Autopsy

Autopsy
An autopsy is an examination of the body after death. It usually consists of an external and an internal examination of the body. The external examination also documents identifying features such as scars, tattoos or other markings which may assist in the identification of the body. The internal examination looks at the internal organs to document any natural disease processes and/or injury .Its purpose is to learn the truth about the persons health during life and how the person really died, These situations include, violent deaths such as homicides, accidents, and suicides. Other categories are suspicious deaths, sudden and expected deaths, deaths in children and infants, prisoners, persons under the care of an institution, situations where illicit drugs or alcohol may have contributed to the death, deaths occurring during or in close proximity to a surgical procedure, deaths in individuals not under the care of a physician or when the private physician is unable or unwilling to certify the death certificate, and deaths when there is suspicion of a public health threat.
An autopsy is performed by specially trained physician, a forensic pathologist. They are performed in the medical examiner's or coroner's office. Sometimes they are performed in a funeral home or hospital setting.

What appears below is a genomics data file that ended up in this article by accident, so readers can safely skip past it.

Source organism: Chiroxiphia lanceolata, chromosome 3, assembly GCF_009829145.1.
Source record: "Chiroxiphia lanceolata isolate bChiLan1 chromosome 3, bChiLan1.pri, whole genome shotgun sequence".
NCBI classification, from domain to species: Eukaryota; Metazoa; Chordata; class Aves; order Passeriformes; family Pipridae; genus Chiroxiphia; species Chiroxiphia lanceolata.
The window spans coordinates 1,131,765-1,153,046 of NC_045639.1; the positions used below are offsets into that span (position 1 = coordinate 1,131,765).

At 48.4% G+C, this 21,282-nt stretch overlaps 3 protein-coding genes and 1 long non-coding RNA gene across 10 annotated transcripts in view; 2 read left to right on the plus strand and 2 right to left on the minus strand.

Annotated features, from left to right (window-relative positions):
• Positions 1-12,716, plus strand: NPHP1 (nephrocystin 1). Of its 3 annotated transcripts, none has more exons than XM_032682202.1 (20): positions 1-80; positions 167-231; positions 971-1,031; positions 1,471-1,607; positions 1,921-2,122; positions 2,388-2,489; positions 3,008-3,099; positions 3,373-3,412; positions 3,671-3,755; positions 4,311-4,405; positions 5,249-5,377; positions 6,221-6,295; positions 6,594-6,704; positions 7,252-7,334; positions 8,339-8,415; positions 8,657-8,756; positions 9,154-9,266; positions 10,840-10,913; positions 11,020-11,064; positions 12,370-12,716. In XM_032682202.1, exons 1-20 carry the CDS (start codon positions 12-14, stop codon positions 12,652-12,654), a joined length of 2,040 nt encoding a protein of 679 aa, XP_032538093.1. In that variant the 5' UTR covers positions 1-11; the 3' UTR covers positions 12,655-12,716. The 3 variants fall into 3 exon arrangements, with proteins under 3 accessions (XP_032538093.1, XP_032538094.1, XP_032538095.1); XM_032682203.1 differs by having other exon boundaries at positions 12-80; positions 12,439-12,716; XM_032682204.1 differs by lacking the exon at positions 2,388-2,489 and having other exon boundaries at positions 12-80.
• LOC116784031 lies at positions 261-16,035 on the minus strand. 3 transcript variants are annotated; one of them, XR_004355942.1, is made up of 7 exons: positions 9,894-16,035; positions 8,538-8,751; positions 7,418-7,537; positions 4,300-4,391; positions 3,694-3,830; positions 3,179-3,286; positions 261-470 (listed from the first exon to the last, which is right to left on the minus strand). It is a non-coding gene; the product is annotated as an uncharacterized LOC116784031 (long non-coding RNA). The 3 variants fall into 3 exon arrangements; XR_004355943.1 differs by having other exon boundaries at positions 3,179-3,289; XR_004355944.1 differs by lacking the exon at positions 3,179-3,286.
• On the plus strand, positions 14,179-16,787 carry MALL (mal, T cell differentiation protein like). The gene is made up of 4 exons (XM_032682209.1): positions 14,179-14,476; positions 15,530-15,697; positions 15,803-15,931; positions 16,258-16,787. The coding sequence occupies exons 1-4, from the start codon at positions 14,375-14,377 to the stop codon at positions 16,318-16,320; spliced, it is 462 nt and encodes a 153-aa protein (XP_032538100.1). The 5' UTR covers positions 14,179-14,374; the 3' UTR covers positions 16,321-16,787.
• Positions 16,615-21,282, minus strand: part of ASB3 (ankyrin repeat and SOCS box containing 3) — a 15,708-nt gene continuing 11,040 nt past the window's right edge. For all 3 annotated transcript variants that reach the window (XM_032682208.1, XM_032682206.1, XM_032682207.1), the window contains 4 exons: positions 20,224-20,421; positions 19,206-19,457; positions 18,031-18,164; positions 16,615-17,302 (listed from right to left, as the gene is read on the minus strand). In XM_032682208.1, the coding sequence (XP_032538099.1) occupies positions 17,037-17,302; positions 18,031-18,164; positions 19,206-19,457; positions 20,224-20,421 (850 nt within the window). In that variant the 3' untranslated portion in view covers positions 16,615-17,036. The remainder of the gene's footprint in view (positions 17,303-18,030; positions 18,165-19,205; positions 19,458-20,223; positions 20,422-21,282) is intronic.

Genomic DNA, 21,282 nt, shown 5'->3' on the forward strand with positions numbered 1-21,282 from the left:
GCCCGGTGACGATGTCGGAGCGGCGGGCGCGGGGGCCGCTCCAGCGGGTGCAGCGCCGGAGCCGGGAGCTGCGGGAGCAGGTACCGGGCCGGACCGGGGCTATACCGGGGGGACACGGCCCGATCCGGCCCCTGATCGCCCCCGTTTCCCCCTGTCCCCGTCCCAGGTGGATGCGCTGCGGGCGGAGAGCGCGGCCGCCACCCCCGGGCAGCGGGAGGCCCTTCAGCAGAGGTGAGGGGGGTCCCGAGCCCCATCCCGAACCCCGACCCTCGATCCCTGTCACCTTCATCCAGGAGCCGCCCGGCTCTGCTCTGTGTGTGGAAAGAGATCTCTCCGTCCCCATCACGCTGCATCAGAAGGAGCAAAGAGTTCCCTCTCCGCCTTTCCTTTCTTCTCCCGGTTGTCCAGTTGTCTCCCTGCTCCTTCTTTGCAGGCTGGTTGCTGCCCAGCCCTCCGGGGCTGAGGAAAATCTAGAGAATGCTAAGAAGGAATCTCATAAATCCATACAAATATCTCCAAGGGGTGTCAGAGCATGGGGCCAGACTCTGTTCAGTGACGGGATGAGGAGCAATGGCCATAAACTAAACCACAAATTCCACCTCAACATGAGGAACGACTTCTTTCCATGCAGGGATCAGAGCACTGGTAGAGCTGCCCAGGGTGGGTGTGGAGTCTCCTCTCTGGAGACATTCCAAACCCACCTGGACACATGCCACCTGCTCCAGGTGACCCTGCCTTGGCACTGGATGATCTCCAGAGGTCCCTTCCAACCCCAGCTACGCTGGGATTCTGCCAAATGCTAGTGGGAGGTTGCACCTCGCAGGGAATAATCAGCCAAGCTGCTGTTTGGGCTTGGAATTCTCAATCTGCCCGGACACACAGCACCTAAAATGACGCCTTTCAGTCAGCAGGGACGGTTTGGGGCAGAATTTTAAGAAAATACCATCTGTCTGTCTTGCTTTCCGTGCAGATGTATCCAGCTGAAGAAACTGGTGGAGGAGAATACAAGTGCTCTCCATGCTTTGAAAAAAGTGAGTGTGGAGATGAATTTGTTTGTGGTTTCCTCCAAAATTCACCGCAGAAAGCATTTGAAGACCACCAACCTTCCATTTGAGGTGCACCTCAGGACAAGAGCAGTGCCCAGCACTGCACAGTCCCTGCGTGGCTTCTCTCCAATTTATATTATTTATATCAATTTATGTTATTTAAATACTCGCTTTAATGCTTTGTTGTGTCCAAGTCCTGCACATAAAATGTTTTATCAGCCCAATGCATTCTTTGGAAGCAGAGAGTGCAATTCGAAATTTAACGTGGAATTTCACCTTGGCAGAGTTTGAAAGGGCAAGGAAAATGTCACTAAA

The basic autopsy is performed by making a y shape incision from shoulders to mid chest and down to the pubic region. If the head is to be open the pathologist makes a second incision across the head, joining the bony prominence just below and behind the ear. The pathologist uses scalpel for these incisions. There is almost no bleeding, since a dead body has no blood pressure except that produced by gravity . The scalp and the soft tissue in front of the chest are then reflected back. Then the cartilages that join the ribs to the breastbone is cut in order to enter the chest cavity .this is done using a scalp, a saw, or a special knife. When the breast bone and attached rib cartilage are removed, they are examined. Often they are fractured during cardiopulmonary resuscitation. The chest organs, including the heart and lungs, are inspected. After any organ is removed, the pathologist will save a section in preservative solution. The pathologist takes blood from the heart to check for bacteria in the blood. For this, he uses a very large hypodermic needle and syringe. He may also find something else that will need to be sent to the microbiology lab to search for infection. The pathologist will send blood, urine, bile, or even the fluid of the eye for chemical study and to look for medicine, street drugs, alcohols, and/or poisons. After the chest has been examine the abdominal cavity is inspected, the first dissection in the abdomen is usually freeing up the large intestine. Some pathologist do this with a scalpel, while others use scissors. Freeing up the intestines takes some time. The intestines and other organs in the abdominal cavity are taken out an examine for any abnormalities, drugs, poisons, and diseases . Once the chest and the abdominal cavity is examine , the scalp is examine, the skull vault is opened using two saw cuts, one in front and one in back. The top of the skull is removed and the brain is very carefully cut free of its attachments from inside the skull, inspecting the brain often revels surprises. a good pathologist takes some time to do this as well with the other organs.